That settles that issue, I guess.
Japanese Prime Minister Shinzo Abe is coming to the United States late this month for a state visit with President Obama.
He won’t apologize for what his forebears did on Dec. 7, 1941. You see, Abe will be at the place where the United States was drawn into World War II. He’ll visit Pearl Harbor, Hawaii. He’ll likely tour the USS Arizona Memorial. He’ll get to hear about the suffering brought to the men who are entombed in the shattered remains of the ship that still rest at the bottom of the harbor.
As the Associated Press reported: Chief Cabinet Secretary Yoshihide Suga said that ‘the purpose of the upcoming visit is to pay respects for the war dead and not to offer an apology.'”
Frankly, I wish he would at least offer an expression of regret.
We’ll learn in due course whether he changes his mind.
President Obama visited Hiroshima, Japan earlier this year. He didn’t apologize, either, for the atomic bomb that President Truman ordered dropped on that city. Then again, I don’t believe an apology — in that instance — was warranted. The Japanese started the fight with the sneak attack on our forces at Pearl Harbor; we finished it with the bombs dropped on Hiroshima and, three days later, on Nagasaki.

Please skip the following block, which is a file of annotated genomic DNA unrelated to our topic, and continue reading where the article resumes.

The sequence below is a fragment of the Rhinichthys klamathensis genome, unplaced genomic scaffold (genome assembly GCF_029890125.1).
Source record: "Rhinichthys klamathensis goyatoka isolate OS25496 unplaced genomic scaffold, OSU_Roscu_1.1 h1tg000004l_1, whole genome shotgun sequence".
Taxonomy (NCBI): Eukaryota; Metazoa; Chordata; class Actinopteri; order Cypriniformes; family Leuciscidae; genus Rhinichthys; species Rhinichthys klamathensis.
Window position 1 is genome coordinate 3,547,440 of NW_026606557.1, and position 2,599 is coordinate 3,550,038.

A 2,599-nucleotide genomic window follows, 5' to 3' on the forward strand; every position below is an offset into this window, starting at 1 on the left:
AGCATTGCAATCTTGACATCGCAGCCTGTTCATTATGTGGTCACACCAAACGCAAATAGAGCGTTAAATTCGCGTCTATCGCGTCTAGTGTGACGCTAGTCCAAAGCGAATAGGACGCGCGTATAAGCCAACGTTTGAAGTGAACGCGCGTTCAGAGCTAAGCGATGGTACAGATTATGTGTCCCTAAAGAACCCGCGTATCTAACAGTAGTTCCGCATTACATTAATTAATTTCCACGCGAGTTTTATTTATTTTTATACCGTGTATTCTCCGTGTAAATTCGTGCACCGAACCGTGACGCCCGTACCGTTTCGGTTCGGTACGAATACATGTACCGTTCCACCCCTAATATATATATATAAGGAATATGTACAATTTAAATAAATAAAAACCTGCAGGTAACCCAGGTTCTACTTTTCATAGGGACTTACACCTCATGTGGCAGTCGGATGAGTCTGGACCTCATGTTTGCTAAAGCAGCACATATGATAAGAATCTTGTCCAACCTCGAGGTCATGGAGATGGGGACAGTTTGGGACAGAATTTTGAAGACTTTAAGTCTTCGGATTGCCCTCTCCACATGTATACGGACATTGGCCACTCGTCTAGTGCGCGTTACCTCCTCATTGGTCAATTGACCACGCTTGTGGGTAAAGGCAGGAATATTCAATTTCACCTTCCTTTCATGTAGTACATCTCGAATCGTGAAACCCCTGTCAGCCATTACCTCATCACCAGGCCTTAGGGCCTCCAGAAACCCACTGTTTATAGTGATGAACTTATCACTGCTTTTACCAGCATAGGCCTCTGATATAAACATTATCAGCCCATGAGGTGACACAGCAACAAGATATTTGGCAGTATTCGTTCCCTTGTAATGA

Abe’s circumstance, of course, is much different. He represents a government that in an earlier era talked to American diplomats about seeking peace while plotting an act of war.
He need not grovel. He need not beg for forgiveness. Indeed, U.S.-Japan relations are stronger than ever at this moment seven decades after the two nations’ forces fought each other to the death throughout the Pacific Theater of Operations.
He’ll emphasize the “reconciliation” that has occurred. That’s fine. We all know that it is strong.
The act of war that precipitated the era of good feelings that followed, however, ought to require a statement of contrition from the leader of the government that caused all that senseless carnage in the first place.